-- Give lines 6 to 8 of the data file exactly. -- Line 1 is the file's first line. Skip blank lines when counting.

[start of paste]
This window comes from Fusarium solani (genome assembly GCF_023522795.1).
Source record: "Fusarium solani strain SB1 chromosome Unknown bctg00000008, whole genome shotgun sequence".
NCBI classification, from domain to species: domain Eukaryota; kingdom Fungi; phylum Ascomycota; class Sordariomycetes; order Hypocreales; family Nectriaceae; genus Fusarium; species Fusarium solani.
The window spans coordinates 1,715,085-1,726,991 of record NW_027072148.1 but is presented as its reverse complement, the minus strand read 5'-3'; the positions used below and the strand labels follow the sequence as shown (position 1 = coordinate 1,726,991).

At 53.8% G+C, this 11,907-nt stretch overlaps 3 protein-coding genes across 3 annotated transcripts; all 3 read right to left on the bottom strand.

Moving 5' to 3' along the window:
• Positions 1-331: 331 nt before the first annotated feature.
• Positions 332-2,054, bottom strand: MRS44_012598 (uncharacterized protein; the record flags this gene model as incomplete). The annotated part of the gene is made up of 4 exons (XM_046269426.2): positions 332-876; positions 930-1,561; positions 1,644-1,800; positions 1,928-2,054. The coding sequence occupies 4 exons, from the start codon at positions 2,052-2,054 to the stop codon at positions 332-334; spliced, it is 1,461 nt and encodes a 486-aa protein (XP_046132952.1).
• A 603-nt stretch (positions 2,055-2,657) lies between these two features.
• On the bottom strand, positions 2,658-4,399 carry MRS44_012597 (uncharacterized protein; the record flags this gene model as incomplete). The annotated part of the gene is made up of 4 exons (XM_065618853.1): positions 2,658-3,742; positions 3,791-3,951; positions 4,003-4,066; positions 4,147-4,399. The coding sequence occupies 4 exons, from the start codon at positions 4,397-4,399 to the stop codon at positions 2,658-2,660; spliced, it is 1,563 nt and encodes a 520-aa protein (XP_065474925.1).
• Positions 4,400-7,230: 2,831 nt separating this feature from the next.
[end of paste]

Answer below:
Moving 5' to 3' along the window:
• Positions 1-331: 331 nt before the first annotated feature.
• Positions 332-2,054, bottom strand: MRS44_012598 (uncharacterized protein; the record flags this gene model as incomplete). The annotated part of the gene is made up of 4 exons (XM_046269426.2): positions 332-876; positions 930-1,561; positions 1,644-1,800; positions 1,928-2,054. The coding sequence occupies 4 exons, from the start codon at positions 2,052-2,054 to the stop codon at positions 332-334; spliced, it is 1,461 nt and encodes a 486-aa protein (XP_046132952.1).